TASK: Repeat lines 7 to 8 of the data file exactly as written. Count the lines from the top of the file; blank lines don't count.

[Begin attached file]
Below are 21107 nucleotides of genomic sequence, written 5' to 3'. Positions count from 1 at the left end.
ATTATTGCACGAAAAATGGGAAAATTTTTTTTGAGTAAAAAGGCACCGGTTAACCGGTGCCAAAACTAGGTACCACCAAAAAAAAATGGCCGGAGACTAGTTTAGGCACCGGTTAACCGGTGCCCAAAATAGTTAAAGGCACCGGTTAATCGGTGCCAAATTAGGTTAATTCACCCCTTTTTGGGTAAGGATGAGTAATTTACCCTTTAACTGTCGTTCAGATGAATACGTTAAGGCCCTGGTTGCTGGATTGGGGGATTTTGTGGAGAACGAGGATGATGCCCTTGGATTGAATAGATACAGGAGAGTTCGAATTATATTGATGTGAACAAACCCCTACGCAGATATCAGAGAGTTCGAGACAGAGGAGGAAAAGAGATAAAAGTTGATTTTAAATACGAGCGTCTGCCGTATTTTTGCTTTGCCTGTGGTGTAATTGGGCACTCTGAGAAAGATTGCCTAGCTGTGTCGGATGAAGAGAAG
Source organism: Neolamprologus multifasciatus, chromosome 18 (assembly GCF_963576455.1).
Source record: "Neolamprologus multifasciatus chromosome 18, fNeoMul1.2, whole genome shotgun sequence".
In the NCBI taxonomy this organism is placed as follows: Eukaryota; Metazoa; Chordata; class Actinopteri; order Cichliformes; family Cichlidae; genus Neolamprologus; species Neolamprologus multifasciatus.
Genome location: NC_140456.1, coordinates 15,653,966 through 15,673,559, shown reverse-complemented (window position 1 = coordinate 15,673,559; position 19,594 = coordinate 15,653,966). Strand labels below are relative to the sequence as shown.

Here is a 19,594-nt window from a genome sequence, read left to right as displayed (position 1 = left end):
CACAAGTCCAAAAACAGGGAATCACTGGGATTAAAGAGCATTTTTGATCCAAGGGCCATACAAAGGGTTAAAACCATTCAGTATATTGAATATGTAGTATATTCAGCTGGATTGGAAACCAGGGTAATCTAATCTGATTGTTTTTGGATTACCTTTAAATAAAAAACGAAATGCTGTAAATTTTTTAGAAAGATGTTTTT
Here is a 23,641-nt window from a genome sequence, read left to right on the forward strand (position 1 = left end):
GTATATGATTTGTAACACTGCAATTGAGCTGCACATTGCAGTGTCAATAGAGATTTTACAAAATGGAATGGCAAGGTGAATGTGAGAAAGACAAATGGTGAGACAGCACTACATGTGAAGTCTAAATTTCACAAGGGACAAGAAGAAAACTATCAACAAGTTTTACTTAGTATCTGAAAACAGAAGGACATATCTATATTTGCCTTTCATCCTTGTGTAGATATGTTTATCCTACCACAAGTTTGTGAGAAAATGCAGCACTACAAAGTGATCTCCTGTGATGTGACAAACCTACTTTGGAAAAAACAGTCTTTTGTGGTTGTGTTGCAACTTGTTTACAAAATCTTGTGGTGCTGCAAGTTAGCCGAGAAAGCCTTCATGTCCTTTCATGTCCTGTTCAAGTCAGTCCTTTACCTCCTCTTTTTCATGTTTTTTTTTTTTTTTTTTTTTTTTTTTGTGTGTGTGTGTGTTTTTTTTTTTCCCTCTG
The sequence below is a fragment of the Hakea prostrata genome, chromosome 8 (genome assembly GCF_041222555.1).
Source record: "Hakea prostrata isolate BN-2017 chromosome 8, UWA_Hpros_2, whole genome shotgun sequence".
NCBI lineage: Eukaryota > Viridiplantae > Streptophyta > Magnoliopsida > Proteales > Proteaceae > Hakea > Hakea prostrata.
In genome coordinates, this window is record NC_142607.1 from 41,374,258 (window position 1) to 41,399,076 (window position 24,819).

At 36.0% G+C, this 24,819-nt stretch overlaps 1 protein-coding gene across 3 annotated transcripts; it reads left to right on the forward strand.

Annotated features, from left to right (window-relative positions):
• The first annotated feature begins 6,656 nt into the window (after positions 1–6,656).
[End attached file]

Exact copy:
Here is a 19,594-nt window from a genome sequence, read left to right as displayed (position 1 = left end):
CACAAGTCCAAAAACAGGGAATCACTGGGATTAAAGAGCATTTTTGATCCAAGGGCCATACAAAGGGTTAAAACCATTCAGTATATTGAATATGTAGTATATTCAGCTGGATTGGAAACCAGGGTAATCTAATCTGATTGTTTTTGGATTACCTTTAAATAAAAAACGAAATGCTGTAAATTTTTTAGAAAGATGTTTTT